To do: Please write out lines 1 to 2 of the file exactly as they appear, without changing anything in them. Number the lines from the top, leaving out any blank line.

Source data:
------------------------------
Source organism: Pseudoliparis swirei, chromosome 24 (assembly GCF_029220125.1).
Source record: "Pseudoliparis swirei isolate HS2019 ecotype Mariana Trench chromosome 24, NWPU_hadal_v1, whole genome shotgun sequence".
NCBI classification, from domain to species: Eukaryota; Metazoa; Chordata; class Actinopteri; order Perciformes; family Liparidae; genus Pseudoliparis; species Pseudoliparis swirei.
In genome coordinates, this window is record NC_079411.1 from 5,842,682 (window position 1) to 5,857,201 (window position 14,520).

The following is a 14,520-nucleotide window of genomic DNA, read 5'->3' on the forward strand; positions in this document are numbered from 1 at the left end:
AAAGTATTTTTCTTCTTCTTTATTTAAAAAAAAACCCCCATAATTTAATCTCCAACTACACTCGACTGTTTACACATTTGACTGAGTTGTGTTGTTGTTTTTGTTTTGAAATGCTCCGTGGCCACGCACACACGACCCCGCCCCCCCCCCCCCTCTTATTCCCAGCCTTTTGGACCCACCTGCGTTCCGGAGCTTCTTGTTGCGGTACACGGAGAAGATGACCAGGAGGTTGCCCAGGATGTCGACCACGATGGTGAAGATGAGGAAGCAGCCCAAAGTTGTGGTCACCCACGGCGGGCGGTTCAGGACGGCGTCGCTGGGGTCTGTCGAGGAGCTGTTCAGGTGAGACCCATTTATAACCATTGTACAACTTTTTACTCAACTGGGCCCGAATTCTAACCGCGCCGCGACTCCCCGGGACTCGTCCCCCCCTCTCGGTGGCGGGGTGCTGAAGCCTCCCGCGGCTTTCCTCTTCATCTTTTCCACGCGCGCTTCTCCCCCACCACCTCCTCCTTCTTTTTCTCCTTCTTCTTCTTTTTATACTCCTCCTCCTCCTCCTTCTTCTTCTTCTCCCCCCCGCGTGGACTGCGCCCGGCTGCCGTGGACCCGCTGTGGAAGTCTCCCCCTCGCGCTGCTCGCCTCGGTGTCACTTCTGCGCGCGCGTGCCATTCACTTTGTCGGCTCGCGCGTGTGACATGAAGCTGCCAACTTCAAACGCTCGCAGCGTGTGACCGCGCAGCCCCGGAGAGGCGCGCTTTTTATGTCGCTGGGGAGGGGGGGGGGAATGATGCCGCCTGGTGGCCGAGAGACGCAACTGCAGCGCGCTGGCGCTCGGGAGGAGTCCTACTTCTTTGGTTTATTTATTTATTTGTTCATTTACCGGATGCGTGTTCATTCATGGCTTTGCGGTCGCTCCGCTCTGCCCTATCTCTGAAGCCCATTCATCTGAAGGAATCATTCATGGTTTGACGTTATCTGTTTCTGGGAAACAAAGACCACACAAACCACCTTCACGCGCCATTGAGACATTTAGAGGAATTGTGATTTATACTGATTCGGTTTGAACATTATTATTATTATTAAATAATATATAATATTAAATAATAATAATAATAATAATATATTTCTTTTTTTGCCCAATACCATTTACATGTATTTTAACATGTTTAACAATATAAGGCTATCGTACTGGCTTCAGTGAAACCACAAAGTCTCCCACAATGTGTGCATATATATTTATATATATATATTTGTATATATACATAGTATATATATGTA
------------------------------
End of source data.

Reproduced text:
Source organism: Pseudoliparis swirei, chromosome 24 (assembly GCF_029220125.1).
Source record: "Pseudoliparis swirei isolate HS2019 ecotype Mariana Trench chromosome 24, NWPU_hadal_v1, whole genome shotgun sequence".